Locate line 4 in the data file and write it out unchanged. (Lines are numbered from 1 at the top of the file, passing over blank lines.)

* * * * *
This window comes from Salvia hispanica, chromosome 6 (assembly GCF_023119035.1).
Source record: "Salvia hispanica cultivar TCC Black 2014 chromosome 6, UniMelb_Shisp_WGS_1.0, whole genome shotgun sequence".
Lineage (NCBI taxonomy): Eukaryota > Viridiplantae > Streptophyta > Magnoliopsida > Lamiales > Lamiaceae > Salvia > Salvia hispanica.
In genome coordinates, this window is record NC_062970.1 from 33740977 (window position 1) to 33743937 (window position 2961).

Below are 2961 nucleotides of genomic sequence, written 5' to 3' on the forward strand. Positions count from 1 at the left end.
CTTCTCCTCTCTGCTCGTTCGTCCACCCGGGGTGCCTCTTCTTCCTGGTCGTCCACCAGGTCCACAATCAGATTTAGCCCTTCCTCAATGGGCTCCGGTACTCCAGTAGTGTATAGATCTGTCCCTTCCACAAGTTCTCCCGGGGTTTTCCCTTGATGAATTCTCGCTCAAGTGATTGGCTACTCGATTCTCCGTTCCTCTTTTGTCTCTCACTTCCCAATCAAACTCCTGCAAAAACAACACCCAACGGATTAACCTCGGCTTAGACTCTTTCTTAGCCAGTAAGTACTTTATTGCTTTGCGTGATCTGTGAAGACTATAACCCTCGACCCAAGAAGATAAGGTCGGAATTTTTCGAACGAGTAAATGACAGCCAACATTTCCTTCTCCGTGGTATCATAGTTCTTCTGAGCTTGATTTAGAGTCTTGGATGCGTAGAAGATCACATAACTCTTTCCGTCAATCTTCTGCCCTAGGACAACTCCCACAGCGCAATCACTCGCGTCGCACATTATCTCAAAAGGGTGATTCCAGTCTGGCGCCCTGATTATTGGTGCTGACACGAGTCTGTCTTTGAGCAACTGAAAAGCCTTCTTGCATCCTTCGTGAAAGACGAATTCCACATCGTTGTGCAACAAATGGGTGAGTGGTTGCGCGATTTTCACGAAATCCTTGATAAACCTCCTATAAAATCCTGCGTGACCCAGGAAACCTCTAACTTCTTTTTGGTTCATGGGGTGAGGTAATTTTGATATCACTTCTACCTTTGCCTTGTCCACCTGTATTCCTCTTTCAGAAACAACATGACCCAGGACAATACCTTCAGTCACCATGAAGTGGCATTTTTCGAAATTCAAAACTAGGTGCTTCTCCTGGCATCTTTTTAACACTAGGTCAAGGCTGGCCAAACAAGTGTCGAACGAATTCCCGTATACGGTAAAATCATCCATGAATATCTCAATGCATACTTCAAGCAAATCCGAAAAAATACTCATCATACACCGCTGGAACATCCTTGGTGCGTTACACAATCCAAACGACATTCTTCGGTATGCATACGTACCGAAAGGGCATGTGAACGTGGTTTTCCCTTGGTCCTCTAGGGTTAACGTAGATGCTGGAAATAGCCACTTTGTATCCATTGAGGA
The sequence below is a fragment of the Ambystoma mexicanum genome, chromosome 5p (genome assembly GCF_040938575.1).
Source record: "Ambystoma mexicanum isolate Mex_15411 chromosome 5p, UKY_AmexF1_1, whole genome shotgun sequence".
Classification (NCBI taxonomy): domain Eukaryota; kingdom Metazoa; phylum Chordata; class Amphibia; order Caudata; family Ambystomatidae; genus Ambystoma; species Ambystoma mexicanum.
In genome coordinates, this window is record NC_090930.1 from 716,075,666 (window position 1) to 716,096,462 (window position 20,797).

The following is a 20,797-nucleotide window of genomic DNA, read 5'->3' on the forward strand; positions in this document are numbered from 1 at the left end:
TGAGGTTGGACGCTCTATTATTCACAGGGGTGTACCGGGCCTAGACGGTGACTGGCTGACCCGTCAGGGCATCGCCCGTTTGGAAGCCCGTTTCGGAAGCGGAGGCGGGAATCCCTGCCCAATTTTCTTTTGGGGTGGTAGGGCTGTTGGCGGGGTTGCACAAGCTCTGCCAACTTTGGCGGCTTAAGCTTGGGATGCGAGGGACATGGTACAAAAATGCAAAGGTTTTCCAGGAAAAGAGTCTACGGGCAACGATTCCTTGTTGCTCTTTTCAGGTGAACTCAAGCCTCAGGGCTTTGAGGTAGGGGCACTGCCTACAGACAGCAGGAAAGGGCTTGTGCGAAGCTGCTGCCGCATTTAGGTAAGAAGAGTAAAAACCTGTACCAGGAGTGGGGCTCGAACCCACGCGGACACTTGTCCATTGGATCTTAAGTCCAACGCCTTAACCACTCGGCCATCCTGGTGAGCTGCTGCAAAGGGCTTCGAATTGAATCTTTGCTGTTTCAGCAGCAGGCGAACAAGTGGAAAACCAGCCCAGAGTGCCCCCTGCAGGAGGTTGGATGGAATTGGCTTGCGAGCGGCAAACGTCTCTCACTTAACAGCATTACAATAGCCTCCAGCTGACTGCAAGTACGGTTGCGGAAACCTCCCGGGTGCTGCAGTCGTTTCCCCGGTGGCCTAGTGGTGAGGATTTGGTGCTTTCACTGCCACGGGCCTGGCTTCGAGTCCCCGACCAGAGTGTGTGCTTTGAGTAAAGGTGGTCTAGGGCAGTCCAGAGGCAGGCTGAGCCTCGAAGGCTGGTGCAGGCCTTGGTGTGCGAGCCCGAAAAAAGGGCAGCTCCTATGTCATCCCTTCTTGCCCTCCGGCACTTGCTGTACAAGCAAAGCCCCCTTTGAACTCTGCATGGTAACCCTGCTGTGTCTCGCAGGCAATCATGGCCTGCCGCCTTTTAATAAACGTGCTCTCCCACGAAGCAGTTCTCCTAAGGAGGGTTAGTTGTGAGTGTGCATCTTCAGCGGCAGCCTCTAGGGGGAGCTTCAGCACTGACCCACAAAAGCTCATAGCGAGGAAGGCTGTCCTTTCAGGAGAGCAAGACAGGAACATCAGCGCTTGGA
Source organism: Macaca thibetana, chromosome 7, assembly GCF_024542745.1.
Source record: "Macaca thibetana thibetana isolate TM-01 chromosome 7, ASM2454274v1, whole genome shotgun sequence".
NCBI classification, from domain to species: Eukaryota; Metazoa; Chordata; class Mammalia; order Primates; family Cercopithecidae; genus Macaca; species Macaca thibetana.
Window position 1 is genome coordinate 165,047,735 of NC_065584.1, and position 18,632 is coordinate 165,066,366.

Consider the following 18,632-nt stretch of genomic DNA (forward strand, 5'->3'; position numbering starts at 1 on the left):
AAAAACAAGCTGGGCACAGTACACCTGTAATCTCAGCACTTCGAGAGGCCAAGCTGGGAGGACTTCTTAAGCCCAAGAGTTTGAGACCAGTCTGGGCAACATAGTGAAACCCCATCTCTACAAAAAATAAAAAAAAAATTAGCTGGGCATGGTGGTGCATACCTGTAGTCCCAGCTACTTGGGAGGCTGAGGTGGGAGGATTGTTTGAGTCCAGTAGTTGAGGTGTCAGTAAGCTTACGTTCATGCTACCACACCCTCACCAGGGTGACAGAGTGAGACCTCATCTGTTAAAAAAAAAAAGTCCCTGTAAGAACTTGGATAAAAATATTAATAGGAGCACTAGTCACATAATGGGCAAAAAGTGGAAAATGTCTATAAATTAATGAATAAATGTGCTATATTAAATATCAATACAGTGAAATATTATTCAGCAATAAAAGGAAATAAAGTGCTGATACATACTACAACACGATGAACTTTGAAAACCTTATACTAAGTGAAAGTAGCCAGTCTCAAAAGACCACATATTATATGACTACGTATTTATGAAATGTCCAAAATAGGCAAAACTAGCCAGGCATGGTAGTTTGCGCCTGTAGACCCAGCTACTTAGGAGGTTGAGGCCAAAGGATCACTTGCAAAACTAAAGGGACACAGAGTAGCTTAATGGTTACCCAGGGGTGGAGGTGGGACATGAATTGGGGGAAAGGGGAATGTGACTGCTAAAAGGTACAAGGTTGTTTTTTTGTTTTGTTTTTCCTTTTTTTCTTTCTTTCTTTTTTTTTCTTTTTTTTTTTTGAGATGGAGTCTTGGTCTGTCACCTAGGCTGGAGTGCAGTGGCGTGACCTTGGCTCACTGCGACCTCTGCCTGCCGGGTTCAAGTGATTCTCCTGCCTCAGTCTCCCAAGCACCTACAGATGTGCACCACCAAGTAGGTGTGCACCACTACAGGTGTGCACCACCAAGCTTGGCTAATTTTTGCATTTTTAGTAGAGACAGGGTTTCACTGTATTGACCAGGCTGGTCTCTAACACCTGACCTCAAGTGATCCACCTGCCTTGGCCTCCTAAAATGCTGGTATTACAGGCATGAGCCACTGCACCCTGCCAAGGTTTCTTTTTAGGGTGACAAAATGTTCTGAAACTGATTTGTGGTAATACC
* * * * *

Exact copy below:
In genome coordinates, this window is record NC_062970.1 from 33740977 (window position 1) to 33743937 (window position 2961).